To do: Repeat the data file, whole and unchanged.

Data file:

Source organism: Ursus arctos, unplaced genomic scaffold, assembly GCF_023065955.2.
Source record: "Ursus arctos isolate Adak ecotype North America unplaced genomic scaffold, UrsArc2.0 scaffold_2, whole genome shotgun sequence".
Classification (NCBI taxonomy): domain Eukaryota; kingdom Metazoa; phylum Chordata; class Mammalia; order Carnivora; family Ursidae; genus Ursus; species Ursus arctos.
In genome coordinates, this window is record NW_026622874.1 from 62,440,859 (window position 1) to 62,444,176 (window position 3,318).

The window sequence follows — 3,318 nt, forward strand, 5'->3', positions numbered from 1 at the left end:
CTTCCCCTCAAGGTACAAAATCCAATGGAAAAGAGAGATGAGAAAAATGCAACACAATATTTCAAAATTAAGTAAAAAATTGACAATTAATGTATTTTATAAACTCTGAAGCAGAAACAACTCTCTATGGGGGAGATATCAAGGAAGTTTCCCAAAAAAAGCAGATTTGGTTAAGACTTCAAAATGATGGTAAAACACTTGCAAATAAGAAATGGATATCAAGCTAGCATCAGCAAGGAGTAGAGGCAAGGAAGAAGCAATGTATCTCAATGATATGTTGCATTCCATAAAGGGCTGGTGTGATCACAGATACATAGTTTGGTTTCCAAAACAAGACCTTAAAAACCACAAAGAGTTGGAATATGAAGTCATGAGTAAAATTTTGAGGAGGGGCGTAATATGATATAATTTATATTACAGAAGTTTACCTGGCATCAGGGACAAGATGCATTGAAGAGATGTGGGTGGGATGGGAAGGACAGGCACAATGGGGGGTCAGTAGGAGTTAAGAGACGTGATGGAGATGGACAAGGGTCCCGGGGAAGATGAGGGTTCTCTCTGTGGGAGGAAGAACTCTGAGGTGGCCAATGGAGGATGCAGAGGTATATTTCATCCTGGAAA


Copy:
Source organism: Ursus arctos, unplaced genomic scaffold, assembly GCF_023065955.2.
Source record: "Ursus arctos isolate Adak ecotype North America unplaced genomic scaffold, UrsArc2.0 scaffold_2, whole genome shotgun sequence".
Classification (NCBI taxonomy): domain Eukaryota; kingdom Metazoa; phylum Chordata; class Mammalia; order Carnivora; family Ursidae; genus Ursus; species Ursus arctos.
In genome coordinates, this window is record NW_026622874.1 from 62,440,859 (window position 1) to 62,444,176 (window position 3,318).

The window sequence follows — 3,318 nt, forward strand, 5'->3', positions numbered from 1 at the left end:
CTTCCCCTCAAGGTACAAAATCCAATGGAAAAGAGAGATGAGAAAAATGCAACACAATATTTCAAAATTAAGTAAAAAATTGACAATTAATGTATTTTATAAACTCTGAAGCAGAAACAACTCTCTATGGGGGAGATATCAAGGAAGTTTCCCAAAAAAAGCAGATTTGGTTAAGACTTCAAAATGATGGTAAAACACTTGCAAATAAGAAATGGATATCAAGCTAGCATCAGCAAGGAGTAGAGGCAAGGAAGAAGCAATGTATCTCAATGATATGTTGCATTCCATAAAGGGCTGGTGTGATCACAGATACATAGTTTGGTTTCCAAAACAAGACCTTAAAAACCACAAAGAGTTGGAATATGAAGTCATGAGTAAAATTTTGAGGAGGGGCGTAATATGATATAATTTATATTACAGAAGTTTACCTGGCATCAGGGACAAGATGCATTGAAGAGATGTGGGTGGGATGGGAAGGACAGGCACAATGGGGGGTCAGTAGGAGTTAAGAGACGTGATGGAGATGGACAAGGGTCCCGGGGAAGATGAGGGTTCTCTCTGTGGGAGGAAGAACTCTGAGGTGGCCAATGGAGGATGCAGAGGTATATTTCATCCTGGAAA